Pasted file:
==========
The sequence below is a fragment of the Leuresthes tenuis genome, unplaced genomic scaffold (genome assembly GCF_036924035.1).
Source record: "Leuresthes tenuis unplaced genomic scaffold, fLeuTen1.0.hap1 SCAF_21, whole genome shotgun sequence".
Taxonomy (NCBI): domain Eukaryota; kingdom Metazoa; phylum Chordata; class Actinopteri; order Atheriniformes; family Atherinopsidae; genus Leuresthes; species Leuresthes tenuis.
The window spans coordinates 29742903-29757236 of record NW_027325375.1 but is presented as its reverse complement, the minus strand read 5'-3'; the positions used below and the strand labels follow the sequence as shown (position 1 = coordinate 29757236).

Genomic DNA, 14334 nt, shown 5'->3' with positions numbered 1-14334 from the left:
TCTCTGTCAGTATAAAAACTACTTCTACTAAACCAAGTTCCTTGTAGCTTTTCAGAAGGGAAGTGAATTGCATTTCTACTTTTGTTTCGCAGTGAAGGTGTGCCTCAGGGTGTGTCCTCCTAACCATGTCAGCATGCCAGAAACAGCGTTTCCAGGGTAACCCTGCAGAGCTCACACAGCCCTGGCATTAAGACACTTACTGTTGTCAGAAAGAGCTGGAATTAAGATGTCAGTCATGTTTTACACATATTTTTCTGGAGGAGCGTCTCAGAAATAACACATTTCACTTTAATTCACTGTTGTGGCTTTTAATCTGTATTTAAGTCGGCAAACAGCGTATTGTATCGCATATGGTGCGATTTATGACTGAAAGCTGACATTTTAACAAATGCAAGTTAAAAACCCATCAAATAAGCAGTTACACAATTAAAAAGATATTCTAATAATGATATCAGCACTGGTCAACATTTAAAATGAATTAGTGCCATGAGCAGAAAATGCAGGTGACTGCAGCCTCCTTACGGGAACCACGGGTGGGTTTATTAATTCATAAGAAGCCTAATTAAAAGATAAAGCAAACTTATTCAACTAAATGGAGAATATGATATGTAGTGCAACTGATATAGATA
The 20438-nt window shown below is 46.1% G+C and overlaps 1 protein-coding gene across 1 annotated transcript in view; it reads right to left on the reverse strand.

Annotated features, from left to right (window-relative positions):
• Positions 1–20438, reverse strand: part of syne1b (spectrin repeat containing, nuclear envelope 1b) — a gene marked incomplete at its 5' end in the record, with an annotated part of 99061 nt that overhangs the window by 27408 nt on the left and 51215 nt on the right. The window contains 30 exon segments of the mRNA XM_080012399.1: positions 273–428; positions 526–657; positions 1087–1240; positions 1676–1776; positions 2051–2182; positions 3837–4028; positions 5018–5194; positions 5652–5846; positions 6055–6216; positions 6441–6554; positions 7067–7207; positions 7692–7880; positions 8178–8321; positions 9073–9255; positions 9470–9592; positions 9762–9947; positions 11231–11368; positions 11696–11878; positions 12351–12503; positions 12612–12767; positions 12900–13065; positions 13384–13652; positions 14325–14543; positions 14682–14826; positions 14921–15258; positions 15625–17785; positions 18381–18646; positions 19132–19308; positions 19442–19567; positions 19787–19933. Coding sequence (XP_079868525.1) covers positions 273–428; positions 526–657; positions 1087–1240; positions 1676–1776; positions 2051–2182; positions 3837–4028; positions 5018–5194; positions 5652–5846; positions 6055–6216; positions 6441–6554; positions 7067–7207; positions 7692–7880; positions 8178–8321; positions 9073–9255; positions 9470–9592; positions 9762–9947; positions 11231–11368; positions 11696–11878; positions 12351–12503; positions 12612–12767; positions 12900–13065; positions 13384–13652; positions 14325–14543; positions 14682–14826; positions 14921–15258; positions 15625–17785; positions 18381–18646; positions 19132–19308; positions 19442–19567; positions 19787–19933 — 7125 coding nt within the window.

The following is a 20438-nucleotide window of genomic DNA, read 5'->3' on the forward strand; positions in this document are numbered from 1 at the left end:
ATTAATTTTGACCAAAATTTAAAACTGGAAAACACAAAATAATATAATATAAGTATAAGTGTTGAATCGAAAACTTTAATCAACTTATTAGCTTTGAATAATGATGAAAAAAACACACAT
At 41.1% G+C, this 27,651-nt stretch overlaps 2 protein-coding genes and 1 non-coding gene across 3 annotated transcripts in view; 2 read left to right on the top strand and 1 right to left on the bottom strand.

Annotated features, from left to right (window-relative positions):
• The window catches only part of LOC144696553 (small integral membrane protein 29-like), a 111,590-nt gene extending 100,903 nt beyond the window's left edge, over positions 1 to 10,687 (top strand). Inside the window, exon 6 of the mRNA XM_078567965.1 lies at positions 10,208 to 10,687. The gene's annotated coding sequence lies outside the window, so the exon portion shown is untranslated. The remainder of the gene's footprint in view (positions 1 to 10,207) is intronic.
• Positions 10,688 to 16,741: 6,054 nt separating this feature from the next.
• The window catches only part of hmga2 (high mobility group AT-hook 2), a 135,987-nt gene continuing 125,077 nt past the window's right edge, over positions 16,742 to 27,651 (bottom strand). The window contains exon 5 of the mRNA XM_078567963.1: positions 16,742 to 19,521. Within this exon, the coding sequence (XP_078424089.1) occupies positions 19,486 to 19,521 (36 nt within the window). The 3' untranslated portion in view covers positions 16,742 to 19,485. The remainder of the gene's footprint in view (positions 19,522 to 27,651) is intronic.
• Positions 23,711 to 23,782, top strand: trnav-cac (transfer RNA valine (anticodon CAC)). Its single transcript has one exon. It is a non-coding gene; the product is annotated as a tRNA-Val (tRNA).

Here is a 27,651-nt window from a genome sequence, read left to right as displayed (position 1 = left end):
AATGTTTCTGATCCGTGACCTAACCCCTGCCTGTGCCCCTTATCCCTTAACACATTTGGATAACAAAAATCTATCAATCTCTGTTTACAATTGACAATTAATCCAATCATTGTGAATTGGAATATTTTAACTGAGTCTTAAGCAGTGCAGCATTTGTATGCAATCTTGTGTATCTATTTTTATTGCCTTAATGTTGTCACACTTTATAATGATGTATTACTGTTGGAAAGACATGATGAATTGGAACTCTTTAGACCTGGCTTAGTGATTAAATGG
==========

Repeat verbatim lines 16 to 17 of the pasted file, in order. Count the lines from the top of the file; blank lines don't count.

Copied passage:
• The window catches only part of hmga2 (high mobility group AT-hook 2), a 135,987-nt gene continuing 125,077 nt past the window's right edge, over positions 16,742 to 27,651 (bottom strand). The window contains exon 5 of the mRNA XM_078567963.1: positions 16,742 to 19,521. Within this exon, the coding sequence (XP_078424089.1) occupies positions 19,486 to 19,521 (36 nt within the window). The 3' untranslated portion in view covers positions 16,742 to 19,485. The remainder of the gene's footprint in view (positions 19,522 to 27,651) is intronic.
• Positions 23,711 to 23,782, top strand: trnav-cac (transfer RNA valine (anticodon CAC)). Its single transcript has one exon. It is a non-coding gene; the product is annotated as a tRNA-Val (tRNA).